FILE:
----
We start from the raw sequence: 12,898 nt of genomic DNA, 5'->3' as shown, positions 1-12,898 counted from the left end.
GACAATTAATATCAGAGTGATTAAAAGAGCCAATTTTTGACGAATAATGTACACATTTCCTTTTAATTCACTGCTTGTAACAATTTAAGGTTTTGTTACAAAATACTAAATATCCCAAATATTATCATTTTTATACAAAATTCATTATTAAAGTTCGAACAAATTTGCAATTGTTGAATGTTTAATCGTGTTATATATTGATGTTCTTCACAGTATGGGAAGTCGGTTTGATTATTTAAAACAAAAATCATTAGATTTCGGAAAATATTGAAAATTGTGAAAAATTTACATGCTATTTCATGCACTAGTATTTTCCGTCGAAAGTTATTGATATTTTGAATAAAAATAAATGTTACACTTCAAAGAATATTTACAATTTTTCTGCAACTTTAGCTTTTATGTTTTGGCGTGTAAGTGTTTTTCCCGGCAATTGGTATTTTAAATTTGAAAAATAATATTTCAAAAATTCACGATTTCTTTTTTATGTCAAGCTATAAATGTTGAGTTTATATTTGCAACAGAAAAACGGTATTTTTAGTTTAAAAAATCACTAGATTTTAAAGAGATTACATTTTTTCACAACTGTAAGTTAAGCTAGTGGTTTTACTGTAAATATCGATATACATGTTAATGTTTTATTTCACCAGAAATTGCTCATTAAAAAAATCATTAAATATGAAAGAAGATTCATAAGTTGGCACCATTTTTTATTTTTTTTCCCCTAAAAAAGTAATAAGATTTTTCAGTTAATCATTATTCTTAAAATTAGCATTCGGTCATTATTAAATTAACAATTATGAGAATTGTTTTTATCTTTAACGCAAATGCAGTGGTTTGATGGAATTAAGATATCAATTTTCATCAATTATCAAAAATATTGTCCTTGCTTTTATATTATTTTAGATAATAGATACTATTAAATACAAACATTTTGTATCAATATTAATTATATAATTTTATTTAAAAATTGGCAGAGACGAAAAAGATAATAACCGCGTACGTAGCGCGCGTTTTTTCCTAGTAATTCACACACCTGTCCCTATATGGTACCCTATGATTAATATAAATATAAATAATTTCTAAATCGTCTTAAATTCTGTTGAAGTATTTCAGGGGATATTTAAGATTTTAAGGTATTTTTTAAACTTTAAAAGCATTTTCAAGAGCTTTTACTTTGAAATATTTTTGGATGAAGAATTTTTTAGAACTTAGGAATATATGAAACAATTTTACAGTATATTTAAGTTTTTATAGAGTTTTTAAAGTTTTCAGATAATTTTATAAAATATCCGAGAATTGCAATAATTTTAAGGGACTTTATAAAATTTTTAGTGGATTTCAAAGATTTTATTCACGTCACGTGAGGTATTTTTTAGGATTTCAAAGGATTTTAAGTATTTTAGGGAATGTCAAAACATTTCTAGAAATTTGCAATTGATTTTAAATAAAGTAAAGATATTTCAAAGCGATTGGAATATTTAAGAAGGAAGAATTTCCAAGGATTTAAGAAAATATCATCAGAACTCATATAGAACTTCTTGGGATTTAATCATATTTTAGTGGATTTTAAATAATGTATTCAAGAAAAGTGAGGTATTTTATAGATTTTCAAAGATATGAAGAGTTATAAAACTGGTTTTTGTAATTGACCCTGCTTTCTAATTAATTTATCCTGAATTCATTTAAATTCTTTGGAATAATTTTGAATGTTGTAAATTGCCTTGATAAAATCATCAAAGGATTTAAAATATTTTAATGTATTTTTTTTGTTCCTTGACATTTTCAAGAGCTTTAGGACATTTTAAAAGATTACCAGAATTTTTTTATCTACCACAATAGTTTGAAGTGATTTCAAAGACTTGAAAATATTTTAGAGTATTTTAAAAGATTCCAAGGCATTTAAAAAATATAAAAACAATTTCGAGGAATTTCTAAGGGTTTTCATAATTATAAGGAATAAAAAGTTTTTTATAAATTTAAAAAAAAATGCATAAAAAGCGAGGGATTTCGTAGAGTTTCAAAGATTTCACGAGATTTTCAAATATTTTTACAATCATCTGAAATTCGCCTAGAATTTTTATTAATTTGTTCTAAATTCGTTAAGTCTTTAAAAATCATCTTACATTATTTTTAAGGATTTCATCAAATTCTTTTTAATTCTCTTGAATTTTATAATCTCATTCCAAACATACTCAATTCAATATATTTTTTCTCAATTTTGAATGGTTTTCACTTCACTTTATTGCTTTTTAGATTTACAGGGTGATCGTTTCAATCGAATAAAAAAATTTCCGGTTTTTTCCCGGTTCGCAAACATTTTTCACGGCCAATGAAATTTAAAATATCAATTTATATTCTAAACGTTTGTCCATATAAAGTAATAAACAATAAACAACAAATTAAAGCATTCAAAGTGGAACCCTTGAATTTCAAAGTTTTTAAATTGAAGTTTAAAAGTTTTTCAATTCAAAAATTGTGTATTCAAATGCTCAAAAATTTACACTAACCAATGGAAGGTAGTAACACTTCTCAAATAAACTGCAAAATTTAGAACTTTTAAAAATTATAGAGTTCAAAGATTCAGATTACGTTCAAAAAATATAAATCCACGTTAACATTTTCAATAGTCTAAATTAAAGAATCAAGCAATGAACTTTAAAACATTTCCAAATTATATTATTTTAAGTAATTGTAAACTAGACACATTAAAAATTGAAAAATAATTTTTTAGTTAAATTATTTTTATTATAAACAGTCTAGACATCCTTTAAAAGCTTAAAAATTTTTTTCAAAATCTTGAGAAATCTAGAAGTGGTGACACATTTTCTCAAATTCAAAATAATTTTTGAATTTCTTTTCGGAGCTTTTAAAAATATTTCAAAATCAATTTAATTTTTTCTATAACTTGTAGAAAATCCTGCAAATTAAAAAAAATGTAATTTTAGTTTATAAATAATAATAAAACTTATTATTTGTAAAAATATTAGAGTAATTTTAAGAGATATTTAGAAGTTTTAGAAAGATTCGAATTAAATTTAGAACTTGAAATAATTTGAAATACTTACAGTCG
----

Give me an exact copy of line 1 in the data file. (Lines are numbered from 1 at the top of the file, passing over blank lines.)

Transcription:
We start from the raw sequence: 12,898 nt of genomic DNA, 5'->3' as shown, positions 1-12,898 counted from the left end.